`According to another modeoftetrode operation one signalfisapplied` torthefcenter base electrode 16. ThenA when 1 a bias for f another lsignal fis` applied between thiselectroden and the outer'vsurrounding electrode 'comprisingfthe "sections171 vand 18g-very greatand sensitive control of :the emitter-Icollcctorffcurrent-ow can be achieved.4v Automaticgain `control Vor modulation `is `thereby pos`A sibleJlLThe "emitterccollectoncurrent can `be varied by alfactorcf 100-bysthis method.f-I`he-greater degree of control larises fromzthelradialsymmetryl of the unit. Initially with no basctorbasef biasthelemitter-collector cur rentf iow is more orlless 'uniformly distributed through thercross-section ofi the-base.- As lthe bias is increased in such asense to drawthe currenttowardthe outer ring, less and yless currentfows 1in the neighborhood of the center-base signalelectrodc.ffFinally the bias can be increased so that the current near this electrode is vanishinglyfsmall and this signal input is cut oi. A characteristic'similar to a remote ghi-:characteristic in a vacuum tube 'is thus obtained iizrthisv transistor.

j' =If thedevice "islto be operated as a pentode with the twosections v17 andfflSunconnectemItwo of the base contacts. may be used for ordinary or improved tetrode action and the third base contact can be used for modulation or 'for automatic gain control.

The above description of'ythe invention is presented to give a specific embodiment thereof. It is contemplated that the unit could be of a square or any other cross section besides the preferred circular cross section. Also, the center base contact'wire could pass through a thin collector layer of the transistor instead of the emitter f layer. If the device is to be operated solely as a tetrode then the two outer ring semi-circular sections can be formed into one continuous ring.` These and numerous other modilications can be made to the device without departing from the spirit and scope of the invention which is to be limited only as defined in the appended claims.

What is claimedis: M

1. A transistor comprising `first and second semi-conductor layers, a third layer sandwiched between said first and second layers, a conducting means surrounding said third layer and making ohmic contact therewith around. the periphery of said third layer, a second conducting means passing through said first layer to make ohmicI contact withsaid third layer.- 2. A transistor as recited in claim 1 wherein said second conductingy means makes ohmic contact with the center of said third layer.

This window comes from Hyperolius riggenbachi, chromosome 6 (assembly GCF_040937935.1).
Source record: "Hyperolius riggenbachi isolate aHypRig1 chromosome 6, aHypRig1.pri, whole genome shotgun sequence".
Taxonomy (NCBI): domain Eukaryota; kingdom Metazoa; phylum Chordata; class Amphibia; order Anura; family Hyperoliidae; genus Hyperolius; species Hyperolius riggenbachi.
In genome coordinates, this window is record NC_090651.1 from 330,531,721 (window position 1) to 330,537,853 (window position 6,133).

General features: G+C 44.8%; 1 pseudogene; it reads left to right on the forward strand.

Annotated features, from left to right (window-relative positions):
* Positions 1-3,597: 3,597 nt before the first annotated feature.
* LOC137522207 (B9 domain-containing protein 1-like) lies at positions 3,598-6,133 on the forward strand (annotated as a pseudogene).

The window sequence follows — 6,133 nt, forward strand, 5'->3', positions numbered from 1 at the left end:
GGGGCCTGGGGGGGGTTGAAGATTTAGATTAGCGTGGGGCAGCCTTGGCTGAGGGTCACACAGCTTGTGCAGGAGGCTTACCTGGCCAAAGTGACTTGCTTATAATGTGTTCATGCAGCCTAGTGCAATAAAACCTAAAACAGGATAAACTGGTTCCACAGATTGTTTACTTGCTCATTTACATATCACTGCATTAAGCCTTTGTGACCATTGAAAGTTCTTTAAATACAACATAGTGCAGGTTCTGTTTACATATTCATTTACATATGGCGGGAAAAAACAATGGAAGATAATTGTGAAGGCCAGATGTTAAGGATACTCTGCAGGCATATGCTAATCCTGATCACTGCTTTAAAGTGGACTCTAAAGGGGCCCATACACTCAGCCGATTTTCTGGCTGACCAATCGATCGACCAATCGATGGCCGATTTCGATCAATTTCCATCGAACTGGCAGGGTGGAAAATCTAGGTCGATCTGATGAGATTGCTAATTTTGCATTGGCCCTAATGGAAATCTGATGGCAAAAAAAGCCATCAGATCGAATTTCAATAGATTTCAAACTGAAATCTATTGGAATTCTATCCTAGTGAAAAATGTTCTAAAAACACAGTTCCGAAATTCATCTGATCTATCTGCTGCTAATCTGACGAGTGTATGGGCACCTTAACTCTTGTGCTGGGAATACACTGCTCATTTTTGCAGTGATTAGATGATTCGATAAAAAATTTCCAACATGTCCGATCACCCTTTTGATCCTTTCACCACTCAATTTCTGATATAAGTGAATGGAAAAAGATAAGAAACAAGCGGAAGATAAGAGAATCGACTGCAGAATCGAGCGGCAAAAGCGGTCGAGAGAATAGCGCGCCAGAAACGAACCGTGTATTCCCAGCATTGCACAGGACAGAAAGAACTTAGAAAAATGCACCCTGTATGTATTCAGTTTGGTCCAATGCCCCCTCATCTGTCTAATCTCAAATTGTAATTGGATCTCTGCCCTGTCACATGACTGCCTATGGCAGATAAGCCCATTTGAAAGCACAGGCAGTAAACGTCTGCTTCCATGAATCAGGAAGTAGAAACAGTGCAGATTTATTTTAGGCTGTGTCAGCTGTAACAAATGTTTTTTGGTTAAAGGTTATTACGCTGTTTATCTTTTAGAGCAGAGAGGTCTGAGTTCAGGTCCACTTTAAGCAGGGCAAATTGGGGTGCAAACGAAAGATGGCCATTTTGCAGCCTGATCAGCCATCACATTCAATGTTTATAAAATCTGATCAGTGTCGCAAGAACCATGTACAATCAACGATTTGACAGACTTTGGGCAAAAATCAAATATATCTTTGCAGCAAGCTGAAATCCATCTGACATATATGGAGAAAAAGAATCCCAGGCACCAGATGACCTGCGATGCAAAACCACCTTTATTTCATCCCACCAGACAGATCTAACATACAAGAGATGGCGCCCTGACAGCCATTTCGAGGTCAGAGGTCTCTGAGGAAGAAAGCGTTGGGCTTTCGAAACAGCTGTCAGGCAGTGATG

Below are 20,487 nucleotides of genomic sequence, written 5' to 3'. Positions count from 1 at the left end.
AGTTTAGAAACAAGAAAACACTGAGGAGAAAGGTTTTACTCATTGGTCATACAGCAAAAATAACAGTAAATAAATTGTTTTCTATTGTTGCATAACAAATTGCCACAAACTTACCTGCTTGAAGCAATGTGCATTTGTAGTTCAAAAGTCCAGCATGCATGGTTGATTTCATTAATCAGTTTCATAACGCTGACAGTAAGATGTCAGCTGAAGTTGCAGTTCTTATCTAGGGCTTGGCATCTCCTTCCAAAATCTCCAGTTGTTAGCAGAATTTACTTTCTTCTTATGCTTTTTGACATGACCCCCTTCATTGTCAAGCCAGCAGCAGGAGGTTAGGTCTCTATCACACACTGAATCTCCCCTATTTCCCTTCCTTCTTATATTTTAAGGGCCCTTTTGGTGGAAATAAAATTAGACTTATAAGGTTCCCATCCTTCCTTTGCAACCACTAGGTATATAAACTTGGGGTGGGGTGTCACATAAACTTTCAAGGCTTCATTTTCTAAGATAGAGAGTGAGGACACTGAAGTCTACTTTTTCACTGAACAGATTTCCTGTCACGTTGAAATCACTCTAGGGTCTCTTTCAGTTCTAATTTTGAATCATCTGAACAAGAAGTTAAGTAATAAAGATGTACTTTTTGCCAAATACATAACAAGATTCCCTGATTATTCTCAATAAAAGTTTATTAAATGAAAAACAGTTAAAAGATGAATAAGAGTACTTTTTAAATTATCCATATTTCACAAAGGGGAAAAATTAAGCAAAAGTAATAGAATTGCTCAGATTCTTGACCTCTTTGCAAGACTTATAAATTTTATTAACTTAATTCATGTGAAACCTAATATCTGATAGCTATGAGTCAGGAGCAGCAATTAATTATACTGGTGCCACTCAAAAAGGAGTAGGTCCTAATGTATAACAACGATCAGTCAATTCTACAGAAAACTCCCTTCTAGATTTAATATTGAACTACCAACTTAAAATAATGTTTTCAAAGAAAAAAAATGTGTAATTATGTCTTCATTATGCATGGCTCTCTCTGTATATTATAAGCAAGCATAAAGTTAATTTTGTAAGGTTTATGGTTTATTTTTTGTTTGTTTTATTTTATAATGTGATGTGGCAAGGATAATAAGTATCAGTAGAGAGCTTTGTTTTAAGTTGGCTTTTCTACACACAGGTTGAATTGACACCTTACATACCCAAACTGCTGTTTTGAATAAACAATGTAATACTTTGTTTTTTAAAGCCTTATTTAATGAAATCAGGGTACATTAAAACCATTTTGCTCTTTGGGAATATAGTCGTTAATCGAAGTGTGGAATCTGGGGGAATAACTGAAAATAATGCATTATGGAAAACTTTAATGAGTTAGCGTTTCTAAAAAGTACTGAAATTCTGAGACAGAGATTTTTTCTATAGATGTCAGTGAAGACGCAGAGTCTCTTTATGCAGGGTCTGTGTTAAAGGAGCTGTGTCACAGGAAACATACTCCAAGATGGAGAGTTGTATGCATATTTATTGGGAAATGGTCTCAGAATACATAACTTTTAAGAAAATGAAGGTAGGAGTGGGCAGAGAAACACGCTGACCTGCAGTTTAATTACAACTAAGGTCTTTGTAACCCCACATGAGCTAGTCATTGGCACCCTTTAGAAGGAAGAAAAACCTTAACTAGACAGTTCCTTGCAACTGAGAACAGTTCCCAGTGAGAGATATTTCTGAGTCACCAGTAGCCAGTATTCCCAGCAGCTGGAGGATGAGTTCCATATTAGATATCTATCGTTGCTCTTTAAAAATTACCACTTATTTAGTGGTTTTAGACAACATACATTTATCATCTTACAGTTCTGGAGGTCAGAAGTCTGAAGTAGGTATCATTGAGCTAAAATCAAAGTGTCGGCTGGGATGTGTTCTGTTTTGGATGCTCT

3. A transistor -as recited in claim 1 wherein said first conducting means is split into two sections, one on eachside of said layer. f

4. A transistor as recited in claim 1 wherein heat dissipating ns are provided on said surrounding conducting means; y v

5. A transistor as recited in claim 1 wherein said sec# ond conducting means passes through said third layer making ohmic contact therewith throughout the said third layer section.v

6. A transistor as recited in claim 5 wherein said-sec! ond conducting means makes only rectifying contact with said rst and second layers. f

7. A transistor as' recited in claim l wherein said second conducting means makes only rectifyingcontact with said rst layer. f

8. A transistor as recited in claim 1 wherein there is provided a third conducting means making ohmic contact with said first layer and fourth conducting means makingy ohmic contact with said second layer,

References Cited in the lerof this patent UNITED STATES PATENTS Rutz -1... s July 8,1958

Patent Citations
Cited PatentFiling datePublication dateApplicantTitle
US2770761 *Dec 16, 1954Nov 13, 1956Bell Telephone Labor IncSemiconductor translators containing enclosed active junctions
US2792539 *Jul 7, 1953May 14, 1957Sprague Electric CoTransistor construction
US2794846 *Jun 28, 1955Jun 4, 1957Bell Telephone Labor IncFabrication of semiconductor devices
US2842668 *May 25, 1955Jul 8, 1958IbmHigh frequency transistor oscillator
Referenced by
Citing PatentFiling datePublication dateApplicantTitle
US4926228 *Dec 16, 1985May 15, 1990Secretary Of State For Defence (G.B.)Photoconductive detector arranged for bias field concentration at the output bias contact
U.S. Classification257/587, 148/33.5, 257/773, 257/678
International ClassificationH01L29/00, H01L23/10, H01L29/73, H01L29/72
Cooperative ClassificationH01L23/10, H01L29/73, H01L29/72, H01L29/00
European ClassificationH01L29/00, H01L29/73, H01L23/10, H01L29/72